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Massena Public Library looking for more patrons to “adopt” periodicals

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MASSENA — When Massena Public Library officials began an “adopt a magazine” program, they had 135 publications — magazines and newspapers — for which they were asking users to consider absorbing the cost of a subscription for the library.

Library Director Elaine A. Dunne-Thayer said that list has been whittled down significantly.

“We have just under 50 left, and we’re adding eight new titles. I think we’re doing very well,” she told members of the library’s board of trustees.

The library subscribes to a number of periodicals and, with its new cost-cutting initiative, it is asking patrons to pay for a year’s subscription to a favorite magazine or newspaper.

Individuals or groups that “adopt” a periodical will be recognized on the cover of publication.

The list of periodicals that have not been adopted includes a number of longtime magazines such as Ladies Home Journal, People, Rolling Stone and Sports Illustrated. Ms. Dunne-Thayer said the library had a subscription to Entertainment Weekly, but dropped that in favor of retaining People magazine.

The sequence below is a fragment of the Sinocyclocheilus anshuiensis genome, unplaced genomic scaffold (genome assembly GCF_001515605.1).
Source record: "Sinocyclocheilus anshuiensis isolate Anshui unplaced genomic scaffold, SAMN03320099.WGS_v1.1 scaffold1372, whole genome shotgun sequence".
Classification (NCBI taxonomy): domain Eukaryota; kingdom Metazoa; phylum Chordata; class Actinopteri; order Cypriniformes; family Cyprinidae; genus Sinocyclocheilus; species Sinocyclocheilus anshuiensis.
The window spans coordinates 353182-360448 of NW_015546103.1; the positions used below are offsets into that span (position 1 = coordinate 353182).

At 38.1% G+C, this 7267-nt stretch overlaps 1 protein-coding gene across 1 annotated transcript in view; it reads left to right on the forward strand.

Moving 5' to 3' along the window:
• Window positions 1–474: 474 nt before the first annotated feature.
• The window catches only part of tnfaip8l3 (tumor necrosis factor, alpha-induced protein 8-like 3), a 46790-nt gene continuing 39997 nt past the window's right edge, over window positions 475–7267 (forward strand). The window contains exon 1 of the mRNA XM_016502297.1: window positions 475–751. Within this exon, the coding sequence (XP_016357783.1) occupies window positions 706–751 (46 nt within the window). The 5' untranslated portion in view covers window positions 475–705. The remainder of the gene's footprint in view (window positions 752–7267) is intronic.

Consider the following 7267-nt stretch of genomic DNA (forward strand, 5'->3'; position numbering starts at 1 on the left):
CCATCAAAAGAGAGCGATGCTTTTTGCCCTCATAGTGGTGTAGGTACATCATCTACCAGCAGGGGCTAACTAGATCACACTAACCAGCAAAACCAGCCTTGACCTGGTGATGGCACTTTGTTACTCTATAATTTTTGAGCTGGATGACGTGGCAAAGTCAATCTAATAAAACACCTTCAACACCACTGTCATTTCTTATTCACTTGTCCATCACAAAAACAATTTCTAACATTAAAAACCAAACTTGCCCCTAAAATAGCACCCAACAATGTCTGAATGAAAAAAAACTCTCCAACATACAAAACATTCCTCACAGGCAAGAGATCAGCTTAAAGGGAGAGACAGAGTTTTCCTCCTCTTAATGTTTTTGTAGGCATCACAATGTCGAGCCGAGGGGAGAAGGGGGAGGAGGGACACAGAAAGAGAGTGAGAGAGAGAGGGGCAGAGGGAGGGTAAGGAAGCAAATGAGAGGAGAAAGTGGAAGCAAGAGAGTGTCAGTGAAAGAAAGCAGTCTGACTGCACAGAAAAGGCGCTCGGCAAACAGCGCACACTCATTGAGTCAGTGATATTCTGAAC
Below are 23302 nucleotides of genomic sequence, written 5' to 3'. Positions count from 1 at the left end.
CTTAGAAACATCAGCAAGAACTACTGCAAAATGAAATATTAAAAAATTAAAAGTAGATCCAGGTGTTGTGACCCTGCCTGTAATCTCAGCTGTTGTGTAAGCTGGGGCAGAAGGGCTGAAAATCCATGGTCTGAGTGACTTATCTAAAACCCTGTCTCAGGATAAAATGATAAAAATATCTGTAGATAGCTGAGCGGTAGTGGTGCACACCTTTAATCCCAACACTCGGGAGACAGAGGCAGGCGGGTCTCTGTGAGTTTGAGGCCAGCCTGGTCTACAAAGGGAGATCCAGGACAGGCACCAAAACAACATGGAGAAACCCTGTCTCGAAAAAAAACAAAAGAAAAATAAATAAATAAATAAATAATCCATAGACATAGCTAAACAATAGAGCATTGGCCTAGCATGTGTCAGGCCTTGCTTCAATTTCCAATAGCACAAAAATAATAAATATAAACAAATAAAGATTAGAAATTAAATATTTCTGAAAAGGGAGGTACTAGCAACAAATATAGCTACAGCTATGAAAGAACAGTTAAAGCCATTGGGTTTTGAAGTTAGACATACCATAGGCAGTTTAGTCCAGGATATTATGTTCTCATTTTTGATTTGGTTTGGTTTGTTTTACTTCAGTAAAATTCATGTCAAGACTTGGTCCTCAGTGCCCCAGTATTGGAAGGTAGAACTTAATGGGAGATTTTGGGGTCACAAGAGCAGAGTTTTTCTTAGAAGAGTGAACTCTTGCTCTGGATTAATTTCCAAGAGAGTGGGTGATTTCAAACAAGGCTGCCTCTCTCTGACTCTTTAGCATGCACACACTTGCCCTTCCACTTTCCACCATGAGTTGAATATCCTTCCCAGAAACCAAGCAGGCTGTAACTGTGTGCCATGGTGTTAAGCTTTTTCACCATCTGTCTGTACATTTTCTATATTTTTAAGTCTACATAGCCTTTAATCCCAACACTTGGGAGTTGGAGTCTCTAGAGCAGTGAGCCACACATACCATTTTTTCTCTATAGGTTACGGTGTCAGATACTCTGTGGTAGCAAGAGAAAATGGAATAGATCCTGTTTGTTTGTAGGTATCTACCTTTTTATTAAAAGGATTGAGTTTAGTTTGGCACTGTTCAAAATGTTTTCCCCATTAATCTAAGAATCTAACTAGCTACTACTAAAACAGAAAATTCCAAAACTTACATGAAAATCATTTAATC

The cost of a year’s subscription varies by publication, from a low of $10 for magazines such as Parenting, Motor Trend and Marie Claire to a high of $249 for a year’s subscription to the Wall Street Journal — 304 issues altogether in the year.

If a particular periodical isn’t in the library’s inventory, she said, it could consider adding it if the person is willing to pay for the subscription for the year.

Ms. Dunne-Thayer said that as another way to cut the library’s costs, it will be starting an “adopt an author” program similar to the periodicals effort. A person will be asked to purchase a book, read it, and then bring it to the library for circulation.

“If there’s a particular author somebody likes, why don’t you pay for the book, read it and bring it in?” she said.

Looking for other ways to curb costs, Ms. Dunne-Thayer said, the library is exploring author visits via Skype, an online visit that would cut down on the time it would have to pay the author.

“They’re not live (at the library), but they’re live,” she said.

The first Skype session will be held at 7 p.m. Tuesday with Tom Angleberger, author of “The Strange Case of the Origami Yoda,” one of the books on the Battle of the Books list.

That visit will last for 30 minutes. The event is free, but registration is required and it is limited to 15 children.

For more information on that session, call Youth Services Library Assistant Kimberly Holmes at 769-9914.

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